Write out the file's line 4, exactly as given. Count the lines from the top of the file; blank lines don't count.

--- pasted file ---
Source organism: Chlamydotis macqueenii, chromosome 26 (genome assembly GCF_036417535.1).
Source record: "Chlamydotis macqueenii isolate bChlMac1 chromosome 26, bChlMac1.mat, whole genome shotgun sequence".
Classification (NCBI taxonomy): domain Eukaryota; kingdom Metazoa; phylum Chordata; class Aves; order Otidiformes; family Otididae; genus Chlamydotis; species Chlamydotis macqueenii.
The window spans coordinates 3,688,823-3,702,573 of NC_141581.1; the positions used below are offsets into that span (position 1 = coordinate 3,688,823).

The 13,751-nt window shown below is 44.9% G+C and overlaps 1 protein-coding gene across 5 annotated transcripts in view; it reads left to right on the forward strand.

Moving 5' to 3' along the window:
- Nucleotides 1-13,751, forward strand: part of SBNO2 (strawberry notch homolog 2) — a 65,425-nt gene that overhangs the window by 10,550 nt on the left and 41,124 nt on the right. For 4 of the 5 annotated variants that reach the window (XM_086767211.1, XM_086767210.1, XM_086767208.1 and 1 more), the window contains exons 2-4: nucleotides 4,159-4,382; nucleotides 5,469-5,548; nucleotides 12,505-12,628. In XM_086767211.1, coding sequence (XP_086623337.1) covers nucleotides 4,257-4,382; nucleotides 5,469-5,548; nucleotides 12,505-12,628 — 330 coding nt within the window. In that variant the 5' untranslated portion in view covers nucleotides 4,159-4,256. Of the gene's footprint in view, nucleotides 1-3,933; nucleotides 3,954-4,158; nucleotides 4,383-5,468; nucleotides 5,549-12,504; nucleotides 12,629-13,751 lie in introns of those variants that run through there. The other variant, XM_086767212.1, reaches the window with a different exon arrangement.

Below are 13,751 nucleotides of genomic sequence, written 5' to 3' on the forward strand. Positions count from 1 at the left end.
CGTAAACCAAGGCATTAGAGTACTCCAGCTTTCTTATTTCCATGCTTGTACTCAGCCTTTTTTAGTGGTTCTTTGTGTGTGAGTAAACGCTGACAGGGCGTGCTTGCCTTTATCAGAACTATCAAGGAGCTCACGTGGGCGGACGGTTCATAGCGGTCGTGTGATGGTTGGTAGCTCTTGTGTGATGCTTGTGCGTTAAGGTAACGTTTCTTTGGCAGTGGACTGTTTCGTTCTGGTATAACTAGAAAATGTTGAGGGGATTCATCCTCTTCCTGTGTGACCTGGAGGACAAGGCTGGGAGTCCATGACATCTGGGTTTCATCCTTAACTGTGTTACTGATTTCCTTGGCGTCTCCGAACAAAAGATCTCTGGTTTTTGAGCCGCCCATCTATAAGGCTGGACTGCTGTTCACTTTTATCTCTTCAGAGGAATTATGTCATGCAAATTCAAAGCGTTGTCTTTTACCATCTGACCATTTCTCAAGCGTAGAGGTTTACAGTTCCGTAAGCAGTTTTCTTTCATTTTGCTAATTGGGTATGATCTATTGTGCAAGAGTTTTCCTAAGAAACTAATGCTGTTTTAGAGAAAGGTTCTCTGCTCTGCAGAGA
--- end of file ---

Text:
The window spans coordinates 3,688,823-3,702,573 of NC_141581.1; the positions used below are offsets into that span (position 1 = coordinate 3,688,823).